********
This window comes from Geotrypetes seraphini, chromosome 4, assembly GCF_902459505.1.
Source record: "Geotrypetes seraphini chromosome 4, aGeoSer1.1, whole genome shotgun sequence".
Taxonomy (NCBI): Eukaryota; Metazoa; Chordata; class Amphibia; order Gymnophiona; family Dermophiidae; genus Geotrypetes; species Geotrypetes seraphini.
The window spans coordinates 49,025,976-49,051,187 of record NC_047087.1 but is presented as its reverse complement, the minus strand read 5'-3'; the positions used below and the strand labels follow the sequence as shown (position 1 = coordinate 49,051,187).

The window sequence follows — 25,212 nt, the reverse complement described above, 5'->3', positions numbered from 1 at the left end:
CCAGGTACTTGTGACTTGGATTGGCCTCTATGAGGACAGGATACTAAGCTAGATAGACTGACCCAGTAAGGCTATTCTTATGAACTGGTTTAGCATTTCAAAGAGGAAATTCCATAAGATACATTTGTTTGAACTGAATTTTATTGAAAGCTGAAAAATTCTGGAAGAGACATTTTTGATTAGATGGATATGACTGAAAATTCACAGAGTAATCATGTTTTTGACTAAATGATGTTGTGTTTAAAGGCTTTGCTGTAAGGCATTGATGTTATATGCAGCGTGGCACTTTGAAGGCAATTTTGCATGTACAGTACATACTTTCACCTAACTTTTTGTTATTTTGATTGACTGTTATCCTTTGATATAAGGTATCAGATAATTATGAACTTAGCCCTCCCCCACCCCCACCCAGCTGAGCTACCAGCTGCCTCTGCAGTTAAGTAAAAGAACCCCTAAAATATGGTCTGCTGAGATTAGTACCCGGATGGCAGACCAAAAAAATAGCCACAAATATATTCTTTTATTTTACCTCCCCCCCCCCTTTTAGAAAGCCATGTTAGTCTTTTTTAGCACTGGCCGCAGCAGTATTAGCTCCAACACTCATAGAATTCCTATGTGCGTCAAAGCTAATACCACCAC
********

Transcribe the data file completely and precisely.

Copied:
This window comes from Geotrypetes seraphini, chromosome 4, assembly GCF_902459505.1.
Source record: "Geotrypetes seraphini chromosome 4, aGeoSer1.1, whole genome shotgun sequence".
Taxonomy (NCBI): Eukaryota; Metazoa; Chordata; class Amphibia; order Gymnophiona; family Dermophiidae; genus Geotrypetes; species Geotrypetes seraphini.
The window spans coordinates 49,025,976-49,051,187 of record NC_047087.1 but is presented as its reverse complement, the minus strand read 5'-3'; the positions used below and the strand labels follow the sequence as shown (position 1 = coordinate 49,051,187).

The window sequence follows — 25,212 nt, the reverse complement described above, 5'->3', positions numbered from 1 at the left end:
CCAGGTACTTGTGACTTGGATTGGCCTCTATGAGGACAGGATACTAAGCTAGATAGACTGACCCAGTAAGGCTATTCTTATGAACTGGTTTAGCATTTCAAAGAGGAAATTCCATAAGATACATTTGTTTGAACTGAATTTTATTGAAAGCTGAAAAATTCTGGAAGAGACATTTTTGATTAGATGGATATGACTGAAAATTCACAGAGTAATCATGTTTTTGACTAAATGATGTTGTGTTTAAAGGCTTTGCTGTAAGGCATTGATGTTATATGCAGCGTGGCACTTTGAAGGCAATTTTGCATGTACAGTACATACTTTCACCTAACTTTTTGTTATTTTGATTGACTGTTATCCTTTGATATAAGGTATCAGATAATTATGAACTTAGCCCTCCCCCACCCCCACCCAGCTGAGCTACCAGCTGCCTCTGCAGTTAAGTAAAAGAACCCCTAAAATATGGTCTGCTGAGATTAGTACCCGGATGGCAGACCAAAAAAATAGCCACAAATATATTCTTTTATTTTACCTCCCCCCCCCCTTTTAGAAAGCCATGTTAGTCTTTTTTAGCACTGGCCGCAGCAGTATTAGCTCCAACACTCATAGAATTCCTATGTGCGTCAAAGCTAATACCACCAC